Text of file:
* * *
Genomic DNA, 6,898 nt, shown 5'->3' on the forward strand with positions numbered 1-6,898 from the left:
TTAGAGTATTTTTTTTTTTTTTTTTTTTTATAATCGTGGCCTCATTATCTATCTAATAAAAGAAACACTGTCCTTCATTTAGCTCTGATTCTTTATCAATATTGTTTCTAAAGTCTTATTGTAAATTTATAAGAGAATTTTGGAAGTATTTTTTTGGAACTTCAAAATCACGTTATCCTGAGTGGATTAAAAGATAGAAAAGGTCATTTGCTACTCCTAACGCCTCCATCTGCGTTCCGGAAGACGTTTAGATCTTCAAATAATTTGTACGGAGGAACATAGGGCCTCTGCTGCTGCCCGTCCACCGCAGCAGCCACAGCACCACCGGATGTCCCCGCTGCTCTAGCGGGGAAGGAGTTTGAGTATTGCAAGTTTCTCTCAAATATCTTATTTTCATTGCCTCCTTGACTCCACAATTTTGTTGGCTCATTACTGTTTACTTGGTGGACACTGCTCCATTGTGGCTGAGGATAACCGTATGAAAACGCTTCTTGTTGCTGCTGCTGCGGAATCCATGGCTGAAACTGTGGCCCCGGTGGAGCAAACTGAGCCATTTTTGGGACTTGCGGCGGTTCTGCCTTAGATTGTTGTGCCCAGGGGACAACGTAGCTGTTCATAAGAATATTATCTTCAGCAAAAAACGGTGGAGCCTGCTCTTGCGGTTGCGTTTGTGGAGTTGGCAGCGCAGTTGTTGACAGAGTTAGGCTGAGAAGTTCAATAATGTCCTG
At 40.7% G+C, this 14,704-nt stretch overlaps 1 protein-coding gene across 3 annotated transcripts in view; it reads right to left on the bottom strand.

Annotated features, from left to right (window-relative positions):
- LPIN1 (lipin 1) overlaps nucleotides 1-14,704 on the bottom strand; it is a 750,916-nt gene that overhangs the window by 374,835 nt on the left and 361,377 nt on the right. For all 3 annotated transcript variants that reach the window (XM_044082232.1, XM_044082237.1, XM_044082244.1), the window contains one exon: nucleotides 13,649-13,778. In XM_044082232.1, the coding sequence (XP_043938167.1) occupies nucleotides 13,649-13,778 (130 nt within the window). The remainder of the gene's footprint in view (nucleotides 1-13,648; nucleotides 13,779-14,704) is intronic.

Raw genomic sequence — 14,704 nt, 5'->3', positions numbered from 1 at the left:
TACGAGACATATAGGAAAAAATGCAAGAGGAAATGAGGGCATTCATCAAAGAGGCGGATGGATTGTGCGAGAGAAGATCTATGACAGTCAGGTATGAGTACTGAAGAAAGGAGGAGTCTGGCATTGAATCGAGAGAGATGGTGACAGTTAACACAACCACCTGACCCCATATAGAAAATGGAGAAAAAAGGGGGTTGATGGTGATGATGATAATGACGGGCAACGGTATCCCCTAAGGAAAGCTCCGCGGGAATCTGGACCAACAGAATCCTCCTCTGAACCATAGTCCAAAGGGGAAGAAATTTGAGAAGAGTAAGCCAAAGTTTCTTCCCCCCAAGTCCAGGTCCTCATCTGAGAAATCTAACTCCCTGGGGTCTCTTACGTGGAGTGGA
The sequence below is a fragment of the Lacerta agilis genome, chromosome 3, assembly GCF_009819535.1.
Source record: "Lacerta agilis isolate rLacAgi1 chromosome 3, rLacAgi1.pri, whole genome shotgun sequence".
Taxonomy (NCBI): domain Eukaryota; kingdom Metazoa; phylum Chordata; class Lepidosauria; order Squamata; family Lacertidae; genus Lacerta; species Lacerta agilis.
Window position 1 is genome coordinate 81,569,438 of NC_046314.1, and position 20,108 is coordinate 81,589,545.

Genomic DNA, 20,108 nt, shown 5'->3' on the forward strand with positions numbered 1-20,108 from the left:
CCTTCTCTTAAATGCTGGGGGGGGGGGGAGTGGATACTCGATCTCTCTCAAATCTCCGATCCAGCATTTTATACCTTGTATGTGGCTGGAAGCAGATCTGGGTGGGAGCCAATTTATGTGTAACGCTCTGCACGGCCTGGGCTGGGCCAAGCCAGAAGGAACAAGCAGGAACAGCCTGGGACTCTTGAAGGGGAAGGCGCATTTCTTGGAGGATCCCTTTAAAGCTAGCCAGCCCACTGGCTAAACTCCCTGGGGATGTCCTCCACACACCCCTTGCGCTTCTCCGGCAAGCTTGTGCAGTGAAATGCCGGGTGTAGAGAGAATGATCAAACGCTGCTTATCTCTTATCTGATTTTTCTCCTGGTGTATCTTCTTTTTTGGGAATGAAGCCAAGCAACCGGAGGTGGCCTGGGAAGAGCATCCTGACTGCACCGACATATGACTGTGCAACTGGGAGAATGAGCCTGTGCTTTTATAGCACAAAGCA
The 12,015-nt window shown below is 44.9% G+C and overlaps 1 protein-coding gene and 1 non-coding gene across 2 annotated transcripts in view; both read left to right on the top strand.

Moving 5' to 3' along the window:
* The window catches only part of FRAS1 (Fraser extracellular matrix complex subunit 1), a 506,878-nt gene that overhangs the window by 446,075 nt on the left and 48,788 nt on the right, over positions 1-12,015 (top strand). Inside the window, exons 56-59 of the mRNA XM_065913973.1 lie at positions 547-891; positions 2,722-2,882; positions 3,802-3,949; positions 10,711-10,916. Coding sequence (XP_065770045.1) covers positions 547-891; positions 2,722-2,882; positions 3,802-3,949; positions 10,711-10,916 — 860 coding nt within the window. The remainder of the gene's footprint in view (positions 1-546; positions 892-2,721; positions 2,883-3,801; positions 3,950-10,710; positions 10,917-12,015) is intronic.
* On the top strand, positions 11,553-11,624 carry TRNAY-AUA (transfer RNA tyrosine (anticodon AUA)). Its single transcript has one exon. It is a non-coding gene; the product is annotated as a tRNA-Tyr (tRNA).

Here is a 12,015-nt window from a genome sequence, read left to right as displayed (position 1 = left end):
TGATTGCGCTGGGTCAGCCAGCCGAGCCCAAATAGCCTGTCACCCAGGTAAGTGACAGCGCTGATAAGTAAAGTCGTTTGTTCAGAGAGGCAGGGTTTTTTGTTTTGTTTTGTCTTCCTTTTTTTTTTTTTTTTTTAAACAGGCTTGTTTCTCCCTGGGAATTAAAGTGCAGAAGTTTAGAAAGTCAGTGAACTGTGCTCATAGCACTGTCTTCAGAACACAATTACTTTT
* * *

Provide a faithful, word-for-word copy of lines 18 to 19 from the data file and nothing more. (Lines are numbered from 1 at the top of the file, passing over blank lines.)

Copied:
Here is a 12,015-nt window from a genome sequence, read left to right as displayed (position 1 = left end):
TGATTGCGCTGGGTCAGCCAGCCGAGCCCAAATAGCCTGTCACCCAGGTAAGTGACAGCGCTGATAAGTAAAGTCGTTTGTTCAGAGAGGCAGGGTTTTTTGTTTTGTTTTGTCTTCCTTTTTTTTTTTTTTTTTTAAACAGGCTTGTTTCTCCCTGGGAATTAAAGTGCAGAAGTTTAGAAAGTCAGTGAACTGTGCTCATAGCACTGTCTTCAGAACACAATTACTTTT